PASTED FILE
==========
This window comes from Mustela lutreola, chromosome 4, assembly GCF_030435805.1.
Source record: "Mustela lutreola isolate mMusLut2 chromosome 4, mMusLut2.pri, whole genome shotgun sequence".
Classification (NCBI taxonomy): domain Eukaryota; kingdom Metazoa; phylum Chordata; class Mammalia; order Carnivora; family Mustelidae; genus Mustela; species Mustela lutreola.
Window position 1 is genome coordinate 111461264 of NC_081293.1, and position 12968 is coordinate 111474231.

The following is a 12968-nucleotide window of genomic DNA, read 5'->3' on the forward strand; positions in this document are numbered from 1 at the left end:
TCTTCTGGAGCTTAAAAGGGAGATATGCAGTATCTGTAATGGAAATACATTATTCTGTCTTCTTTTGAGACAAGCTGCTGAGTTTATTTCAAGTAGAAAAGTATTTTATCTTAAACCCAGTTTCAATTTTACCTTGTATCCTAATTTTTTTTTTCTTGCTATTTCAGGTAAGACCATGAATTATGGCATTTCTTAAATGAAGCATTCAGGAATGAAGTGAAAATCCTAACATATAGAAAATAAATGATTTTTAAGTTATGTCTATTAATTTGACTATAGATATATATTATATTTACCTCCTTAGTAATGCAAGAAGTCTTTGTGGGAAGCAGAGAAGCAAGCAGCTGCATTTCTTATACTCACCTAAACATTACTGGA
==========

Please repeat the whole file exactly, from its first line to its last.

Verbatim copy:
This window comes from Mustela lutreola, chromosome 4, assembly GCF_030435805.1.
Source record: "Mustela lutreola isolate mMusLut2 chromosome 4, mMusLut2.pri, whole genome shotgun sequence".
Classification (NCBI taxonomy): domain Eukaryota; kingdom Metazoa; phylum Chordata; class Mammalia; order Carnivora; family Mustelidae; genus Mustela; species Mustela lutreola.
Window position 1 is genome coordinate 111461264 of NC_081293.1, and position 12968 is coordinate 111474231.

The following is a 12968-nucleotide window of genomic DNA, read 5'->3' on the forward strand; positions in this document are numbered from 1 at the left end:
TCTTCTGGAGCTTAAAAGGGAGATATGCAGTATCTGTAATGGAAATACATTATTCTGTCTTCTTTTGAGACAAGCTGCTGAGTTTATTTCAAGTAGAAAAGTATTTTATCTTAAACCCAGTTTCAATTTTACCTTGTATCCTAATTTTTTTTTTCTTGCTATTTCAGGTAAGACCATGAATTATGGCATTTCTTAAATGAAGCATTCAGGAATGAAGTGAAAATCCTAACATATAGAAAATAAATGATTTTTAAGTTATGTCTATTAATTTGACTATAGATATATATTATATTTACCTCCTTAGTAATGCAAGAAGTCTTTGTGGGAAGCAGAGAAGCAAGCAGCTGCATTTCTTATACTCACCTAAACATTACTGGA